Monthly Archives: April 2016

I am at the 2016 Asia Regional Forum on Business and Human Rights in Doha, Qatar. 

Yesterday I spoke on a panel entitled: Righting the Wrong: Challenges and opportunities in seeking criminal accountability for corporate human rights abuses in Asia. 

The panel was co-hosted by The International Commission of Jurists, Amnesty International, The International Corporate Accountability Roundtable and the American Bar Association Centre for Human Rights. I discussed the barriers to corporate legal accountability in Myanmar in a short, ten minute speech. My intervention is outlined below.

Prosecuting Companies in Myanmar: Challenges and Opportunities

The International Commission of Jurists (ICJ) works with Judges, prosecutors, lawyers and civil society to strengthen and support the rule of law and the application of international human rights law at the national level. Part of our work is bringing together community activists and lawyers to explore how the problems reported by communities can be addressed by lawyers using the judiciary. This is very difficult in Myanmar, as the judicial system was systematically undermined by the military regime over 50 years, destroying a system once regarded as among the finest in the region.

Prosecuting corporations in Myanmar is difficult as the notion of legal accountability is in its nascent stages. The public does not trust the judiciary, which is under resourced, lacking in capacity and assumed to be corrupt. The only time a person goes to court in Myanmar is as a defendant. Disputes are resolved in any other means possible, with the courts avoided at all costs. This lack of the rule of law undermines the State duty to protect and provide remedy in the context of business and human rights.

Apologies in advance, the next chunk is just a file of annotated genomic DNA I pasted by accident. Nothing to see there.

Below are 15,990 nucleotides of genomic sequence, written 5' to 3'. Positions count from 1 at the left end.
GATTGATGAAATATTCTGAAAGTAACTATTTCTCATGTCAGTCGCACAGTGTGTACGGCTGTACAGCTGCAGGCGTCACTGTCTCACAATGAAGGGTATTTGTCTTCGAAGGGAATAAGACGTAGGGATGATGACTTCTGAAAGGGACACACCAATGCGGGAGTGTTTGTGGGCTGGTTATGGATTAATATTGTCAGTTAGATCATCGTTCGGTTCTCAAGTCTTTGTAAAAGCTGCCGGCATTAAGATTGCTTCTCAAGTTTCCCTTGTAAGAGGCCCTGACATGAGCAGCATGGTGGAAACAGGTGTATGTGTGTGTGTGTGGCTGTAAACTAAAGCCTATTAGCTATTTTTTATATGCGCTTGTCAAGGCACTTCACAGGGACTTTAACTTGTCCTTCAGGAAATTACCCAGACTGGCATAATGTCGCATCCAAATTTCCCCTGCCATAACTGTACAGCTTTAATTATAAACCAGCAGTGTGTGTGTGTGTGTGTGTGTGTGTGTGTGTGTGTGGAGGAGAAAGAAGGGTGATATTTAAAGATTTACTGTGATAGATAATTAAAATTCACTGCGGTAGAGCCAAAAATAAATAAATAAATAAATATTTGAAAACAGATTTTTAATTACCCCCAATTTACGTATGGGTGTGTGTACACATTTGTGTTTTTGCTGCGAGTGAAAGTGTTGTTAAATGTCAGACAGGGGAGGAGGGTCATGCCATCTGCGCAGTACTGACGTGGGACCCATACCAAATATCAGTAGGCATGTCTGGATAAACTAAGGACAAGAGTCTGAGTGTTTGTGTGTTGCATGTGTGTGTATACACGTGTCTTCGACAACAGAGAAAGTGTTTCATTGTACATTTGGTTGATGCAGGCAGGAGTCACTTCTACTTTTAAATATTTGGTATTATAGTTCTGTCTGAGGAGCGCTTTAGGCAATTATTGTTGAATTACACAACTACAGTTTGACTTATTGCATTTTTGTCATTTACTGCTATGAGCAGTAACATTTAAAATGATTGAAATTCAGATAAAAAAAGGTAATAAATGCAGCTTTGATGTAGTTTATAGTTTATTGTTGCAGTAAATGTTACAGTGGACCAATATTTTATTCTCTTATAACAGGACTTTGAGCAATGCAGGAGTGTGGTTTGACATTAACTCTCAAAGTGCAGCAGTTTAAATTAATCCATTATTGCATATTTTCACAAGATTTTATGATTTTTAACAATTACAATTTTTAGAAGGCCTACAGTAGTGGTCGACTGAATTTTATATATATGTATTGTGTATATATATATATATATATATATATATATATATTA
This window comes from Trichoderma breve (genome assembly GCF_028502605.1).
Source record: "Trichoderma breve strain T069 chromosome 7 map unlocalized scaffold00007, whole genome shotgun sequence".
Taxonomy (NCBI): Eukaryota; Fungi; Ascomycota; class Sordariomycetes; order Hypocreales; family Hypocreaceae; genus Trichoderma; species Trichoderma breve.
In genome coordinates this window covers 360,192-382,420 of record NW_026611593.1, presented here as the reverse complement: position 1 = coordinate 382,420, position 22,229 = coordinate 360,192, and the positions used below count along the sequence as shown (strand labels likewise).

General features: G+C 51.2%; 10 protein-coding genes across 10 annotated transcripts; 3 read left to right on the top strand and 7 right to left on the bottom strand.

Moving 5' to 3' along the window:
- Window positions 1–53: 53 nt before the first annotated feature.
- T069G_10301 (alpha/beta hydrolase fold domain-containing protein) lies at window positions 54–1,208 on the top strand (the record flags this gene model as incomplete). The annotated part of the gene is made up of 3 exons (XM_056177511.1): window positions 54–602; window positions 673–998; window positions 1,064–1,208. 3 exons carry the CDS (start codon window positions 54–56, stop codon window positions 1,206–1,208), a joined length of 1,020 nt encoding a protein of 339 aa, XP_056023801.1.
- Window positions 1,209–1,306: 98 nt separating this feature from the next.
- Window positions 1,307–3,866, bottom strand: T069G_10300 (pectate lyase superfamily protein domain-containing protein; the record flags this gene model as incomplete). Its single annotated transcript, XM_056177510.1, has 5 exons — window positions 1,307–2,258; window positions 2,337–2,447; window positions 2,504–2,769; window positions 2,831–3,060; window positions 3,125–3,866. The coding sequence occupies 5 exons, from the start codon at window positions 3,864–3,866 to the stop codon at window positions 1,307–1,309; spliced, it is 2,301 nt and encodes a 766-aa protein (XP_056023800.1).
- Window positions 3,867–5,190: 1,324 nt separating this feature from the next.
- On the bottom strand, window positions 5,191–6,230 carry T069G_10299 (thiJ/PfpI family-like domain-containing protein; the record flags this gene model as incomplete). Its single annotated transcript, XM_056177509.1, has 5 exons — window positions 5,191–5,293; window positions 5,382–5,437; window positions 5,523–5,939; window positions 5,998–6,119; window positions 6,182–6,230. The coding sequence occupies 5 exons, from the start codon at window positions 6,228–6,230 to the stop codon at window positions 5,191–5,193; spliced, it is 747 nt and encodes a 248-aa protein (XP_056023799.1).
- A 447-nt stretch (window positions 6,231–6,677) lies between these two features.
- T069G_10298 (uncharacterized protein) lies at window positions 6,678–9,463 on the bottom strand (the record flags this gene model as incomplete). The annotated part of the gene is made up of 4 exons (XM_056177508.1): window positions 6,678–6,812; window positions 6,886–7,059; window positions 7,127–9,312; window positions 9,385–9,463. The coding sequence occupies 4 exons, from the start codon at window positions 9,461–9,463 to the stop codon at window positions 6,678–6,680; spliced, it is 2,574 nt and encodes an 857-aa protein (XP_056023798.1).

The State Duty to Protect

The State duty to protect requires regulation designed to prevent companies from violating human rights through their business operations. This requires taking appropriate steps to prevent, investigate, punish and redress such abuse through effective policies, legislation, regulations and adjudication.

Myanmar lacks key human rights protections in law. It has only recently adopted Environmental Impact Assessment Procedures (EIAs) and some limited environmental protection standards. It lacks an umbrella land law that protects land rights. The current framework renders more than half the population without legal land tenure. Worse still is the selective use of laws to punish human rights defenders, activists and land rights advocates. Peaceful assembly law has been used to dole out extended prison sentences to ‘trouble makers’ stifling protest and political opposition.

Where laws are in place or will be developed in the future, the problem is implementation in practice. Departments and ministries lack the willingness and capacity to implement, monitor and enforce laws. Moreover, the military still retains undue influence over the administrative action of the government. This allows it to protect vested interests, such as crony investors, and prevent the fair application of standards. Human rights advocates struggle to raise funds for lawyers in absence of legal aid.